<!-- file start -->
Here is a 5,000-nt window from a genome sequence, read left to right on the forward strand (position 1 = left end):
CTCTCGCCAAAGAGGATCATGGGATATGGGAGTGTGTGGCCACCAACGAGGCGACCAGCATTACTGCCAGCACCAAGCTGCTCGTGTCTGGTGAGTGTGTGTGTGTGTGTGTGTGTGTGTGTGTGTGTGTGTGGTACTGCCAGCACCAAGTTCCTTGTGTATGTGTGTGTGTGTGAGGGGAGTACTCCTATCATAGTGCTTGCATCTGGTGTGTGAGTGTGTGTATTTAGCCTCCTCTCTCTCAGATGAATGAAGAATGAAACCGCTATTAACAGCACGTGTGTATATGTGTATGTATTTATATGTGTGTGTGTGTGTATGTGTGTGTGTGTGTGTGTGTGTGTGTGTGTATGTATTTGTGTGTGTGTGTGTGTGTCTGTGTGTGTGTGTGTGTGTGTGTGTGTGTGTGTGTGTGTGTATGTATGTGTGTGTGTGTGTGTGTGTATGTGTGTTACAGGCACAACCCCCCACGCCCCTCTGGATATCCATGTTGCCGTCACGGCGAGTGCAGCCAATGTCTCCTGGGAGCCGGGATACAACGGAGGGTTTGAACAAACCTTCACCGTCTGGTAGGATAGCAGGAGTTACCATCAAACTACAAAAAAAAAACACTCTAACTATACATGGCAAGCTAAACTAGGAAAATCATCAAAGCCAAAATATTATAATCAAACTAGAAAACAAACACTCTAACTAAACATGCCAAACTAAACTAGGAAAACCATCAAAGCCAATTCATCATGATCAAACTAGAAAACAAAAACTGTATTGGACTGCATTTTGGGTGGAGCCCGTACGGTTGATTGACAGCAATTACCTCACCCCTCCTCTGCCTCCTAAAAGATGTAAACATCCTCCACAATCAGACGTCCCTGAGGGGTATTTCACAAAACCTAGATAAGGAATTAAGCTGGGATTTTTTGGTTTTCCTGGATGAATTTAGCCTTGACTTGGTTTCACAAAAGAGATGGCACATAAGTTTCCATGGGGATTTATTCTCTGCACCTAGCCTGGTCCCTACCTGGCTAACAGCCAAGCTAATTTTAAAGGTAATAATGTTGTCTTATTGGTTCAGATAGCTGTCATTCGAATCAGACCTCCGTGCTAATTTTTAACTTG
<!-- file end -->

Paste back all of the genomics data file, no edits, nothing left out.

Here is a 5,000-nt window from a genome sequence, read left to right on the forward strand (position 1 = left end):
CTCTCGCCAAAGAGGATCATGGGATATGGGAGTGTGTGGCCACCAACGAGGCGACCAGCATTACTGCCAGCACCAAGCTGCTCGTGTCTGGTGAGTGTGTGTGTGTGTGTGTGTGTGTGTGTGTGTGTGTGTGGTACTGCCAGCACCAAGTTCCTTGTGTATGTGTGTGTGTGTGAGGGGAGTACTCCTATCATAGTGCTTGCATCTGGTGTGTGAGTGTGTGTATTTAGCCTCCTCTCTCTCAGATGAATGAAGAATGAAACCGCTATTAACAGCACGTGTGTATATGTGTATGTATTTATATGTGTGTGTGTGTGTATGTGTGTGTGTGTGTGTGTGTGTGTGTGTGTATGTATTTGTGTGTGTGTGTGTGTGTCTGTGTGTGTGTGTGTGTGTGTGTGTGTGTGTGTGTGTGTGTATGTATGTGTGTGTGTGTGTGTGTGTATGTGTGTTACAGGCACAACCCCCCACGCCCCTCTGGATATCCATGTTGCCGTCACGGCGAGTGCAGCCAATGTCTCCTGGGAGCCGGGATACAACGGAGGGTTTGAACAAACCTTCACCGTCTGGTAGGATAGCAGGAGTTACCATCAAACTACAAAAAAAAAACACTCTAACTATACATGGCAAGCTAAACTAGGAAAATCATCAAAGCCAAAATATTATAATCAAACTAGAAAACAAACACTCTAACTAAACATGCCAAACTAAACTAGGAAAACCATCAAAGCCAATTCATCATGATCAAACTAGAAAACAAAAACTGTATTGGACTGCATTTTGGGTGGAGCCCGTACGGTTGATTGACAGCAATTACCTCACCCCTCCTCTGCCTCCTAAAAGATGTAAACATCCTCCACAATCAGACGTCCCTGAGGGGTATTTCACAAAACCTAGATAAGGAATTAAGCTGGGATTTTTTGGTTTTCCTGGATGAATTTAGCCTTGACTTGGTTTCACAAAAGAGATGGCACATAAGTTTCCATGGGGATTTATTCTCTGCACCTAGCCTGGTCCCTACCTGGCTAACAGCCAAGCTAATTTTAAAGGTAATAATGTTGTCTTATTGGTTCAGATAGCTGTCATTCGAATCAGACCTCCGTGCTAATTTTTAACTTG